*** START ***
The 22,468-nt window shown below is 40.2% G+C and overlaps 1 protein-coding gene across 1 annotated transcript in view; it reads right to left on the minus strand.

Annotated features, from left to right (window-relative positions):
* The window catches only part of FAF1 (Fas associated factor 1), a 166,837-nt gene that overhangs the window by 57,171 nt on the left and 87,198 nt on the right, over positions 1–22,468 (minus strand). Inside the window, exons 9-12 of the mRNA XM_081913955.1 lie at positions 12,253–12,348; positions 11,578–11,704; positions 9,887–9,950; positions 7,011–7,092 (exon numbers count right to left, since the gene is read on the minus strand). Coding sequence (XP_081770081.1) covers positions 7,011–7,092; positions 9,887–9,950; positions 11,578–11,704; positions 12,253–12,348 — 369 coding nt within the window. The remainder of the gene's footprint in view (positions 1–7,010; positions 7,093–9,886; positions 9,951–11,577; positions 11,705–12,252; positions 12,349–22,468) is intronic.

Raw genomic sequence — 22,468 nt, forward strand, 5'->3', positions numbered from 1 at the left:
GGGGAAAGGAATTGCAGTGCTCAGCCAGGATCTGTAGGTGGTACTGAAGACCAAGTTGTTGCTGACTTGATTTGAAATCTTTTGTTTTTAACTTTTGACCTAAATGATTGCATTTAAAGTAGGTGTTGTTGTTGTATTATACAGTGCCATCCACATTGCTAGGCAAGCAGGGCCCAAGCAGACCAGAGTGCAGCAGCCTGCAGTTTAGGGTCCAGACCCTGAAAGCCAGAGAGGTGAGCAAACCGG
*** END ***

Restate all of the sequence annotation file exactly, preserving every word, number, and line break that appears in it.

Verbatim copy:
The 22,468-nt window shown below is 40.2% G+C and overlaps 1 protein-coding gene across 1 annotated transcript in view; it reads right to left on the minus strand.

Annotated features, from left to right (window-relative positions):
* The window catches only part of FAF1 (Fas associated factor 1), a 166,837-nt gene that overhangs the window by 57,171 nt on the left and 87,198 nt on the right, over positions 1–22,468 (minus strand). Inside the window, exons 9-12 of the mRNA XM_081913955.1 lie at positions 12,253–12,348; positions 11,578–11,704; positions 9,887–9,950; positions 7,011–7,092 (exon numbers count right to left, since the gene is read on the minus strand). Coding sequence (XP_081770081.1) covers positions 7,011–7,092; positions 9,887–9,950; positions 11,578–11,704; positions 12,253–12,348 — 369 coding nt within the window. The remainder of the gene's footprint in view (positions 1–7,010; positions 7,093–9,886; positions 9,951–11,577; positions 11,705–12,252; positions 12,349–22,468) is intronic.

Raw genomic sequence — 22,468 nt, forward strand, 5'->3', positions numbered from 1 at the left:
GGGGAAAGGAATTGCAGTGCTCAGCCAGGATCTGTAGGTGGTACTGAAGACCAAGTTGTTGCTGACTTGATTTGAAATCTTTTGTTTTTAACTTTTGACCTAAATGATTGCATTTAAAGTAGGTGTTGTTGTTGTATTATACAGTGCCATCCACATTGCTAGGCAAGCAGGGCCCAAGCAGACCAGAGTGCAGCAGCCTGCAGTTTAGGGTCCAGACCCTGAAAGCCAGAGAGGTGAGCAAACCGG